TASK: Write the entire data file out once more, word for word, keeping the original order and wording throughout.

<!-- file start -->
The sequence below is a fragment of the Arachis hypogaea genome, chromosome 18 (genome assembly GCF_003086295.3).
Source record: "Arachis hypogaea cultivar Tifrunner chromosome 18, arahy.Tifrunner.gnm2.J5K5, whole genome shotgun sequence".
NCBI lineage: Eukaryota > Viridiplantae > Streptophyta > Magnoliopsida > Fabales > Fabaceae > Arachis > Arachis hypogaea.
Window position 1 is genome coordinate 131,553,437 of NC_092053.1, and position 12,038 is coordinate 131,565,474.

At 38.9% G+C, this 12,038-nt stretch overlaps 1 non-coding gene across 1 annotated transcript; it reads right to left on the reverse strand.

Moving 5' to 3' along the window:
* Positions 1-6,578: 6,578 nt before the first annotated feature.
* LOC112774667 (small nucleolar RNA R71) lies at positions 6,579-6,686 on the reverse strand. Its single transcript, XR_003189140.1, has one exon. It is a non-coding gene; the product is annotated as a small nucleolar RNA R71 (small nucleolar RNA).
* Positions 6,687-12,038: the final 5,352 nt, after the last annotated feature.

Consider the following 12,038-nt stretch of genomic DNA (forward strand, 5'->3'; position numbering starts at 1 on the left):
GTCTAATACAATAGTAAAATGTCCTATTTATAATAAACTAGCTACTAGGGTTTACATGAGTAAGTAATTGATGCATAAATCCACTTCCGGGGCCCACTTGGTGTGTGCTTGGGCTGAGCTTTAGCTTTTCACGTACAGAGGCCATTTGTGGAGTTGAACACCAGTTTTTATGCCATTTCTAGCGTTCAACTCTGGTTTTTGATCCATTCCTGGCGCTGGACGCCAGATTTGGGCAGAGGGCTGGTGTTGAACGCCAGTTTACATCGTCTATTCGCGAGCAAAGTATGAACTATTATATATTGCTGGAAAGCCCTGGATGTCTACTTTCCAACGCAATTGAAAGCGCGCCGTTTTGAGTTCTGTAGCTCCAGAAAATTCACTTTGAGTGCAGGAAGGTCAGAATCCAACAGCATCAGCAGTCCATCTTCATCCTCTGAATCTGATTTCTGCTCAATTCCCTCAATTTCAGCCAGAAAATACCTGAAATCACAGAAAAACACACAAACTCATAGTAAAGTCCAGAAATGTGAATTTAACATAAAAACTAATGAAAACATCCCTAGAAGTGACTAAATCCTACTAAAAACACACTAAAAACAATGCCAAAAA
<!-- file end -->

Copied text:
The sequence below is a fragment of the Arachis hypogaea genome, chromosome 18 (genome assembly GCF_003086295.3).
Source record: "Arachis hypogaea cultivar Tifrunner chromosome 18, arahy.Tifrunner.gnm2.J5K5, whole genome shotgun sequence".
NCBI lineage: Eukaryota > Viridiplantae > Streptophyta > Magnoliopsida > Fabales > Fabaceae > Arachis > Arachis hypogaea.
Window position 1 is genome coordinate 131,553,437 of NC_092053.1, and position 12,038 is coordinate 131,565,474.

At 38.9% G+C, this 12,038-nt stretch overlaps 1 non-coding gene across 1 annotated transcript; it reads right to left on the reverse strand.

Moving 5' to 3' along the window:
* Positions 1-6,578: 6,578 nt before the first annotated feature.
* LOC112774667 (small nucleolar RNA R71) lies at positions 6,579-6,686 on the reverse strand. Its single transcript, XR_003189140.1, has one exon. It is a non-coding gene; the product is annotated as a small nucleolar RNA R71 (small nucleolar RNA).
* Positions 6,687-12,038: the final 5,352 nt, after the last annotated feature.

Consider the following 12,038-nt stretch of genomic DNA (forward strand, 5'->3'; position numbering starts at 1 on the left):
GTCTAATACAATAGTAAAATGTCCTATTTATAATAAACTAGCTACTAGGGTTTACATGAGTAAGTAATTGATGCATAAATCCACTTCCGGGGCCCACTTGGTGTGTGCTTGGGCTGAGCTTTAGCTTTTCACGTACAGAGGCCATTTGTGGAGTTGAACACCAGTTTTTATGCCATTTCTAGCGTTCAACTCTGGTTTTTGATCCATTCCTGGCGCTGGACGCCAGATTTGGGCAGAGGGCTGGTGTTGAACGCCAGTTTACATCGTCTATTCGCGAGCAAAGTATGAACTATTATATATTGCTGGAAAGCCCTGGATGTCTACTTTCCAACGCAATTGAAAGCGCGCCGTTTTGAGTTCTGTAGCTCCAGAAAATTCACTTTGAGTGCAGGAAGGTCAGAATCCAACAGCATCAGCAGTCCATCTTCATCCTCTGAATCTGATTTCTGCTCAATTCCCTCAATTTCAGCCAGAAAATACCTGAAATCACAGAAAAACACACAAACTCATAGTAAAGTCCAGAAATGTGAATTTAACATAAAAACTAATGAAAACATCCCTAGAAGTGACTAAATCCTACTAAAAACACACTAAAAACAATGCCAAAAA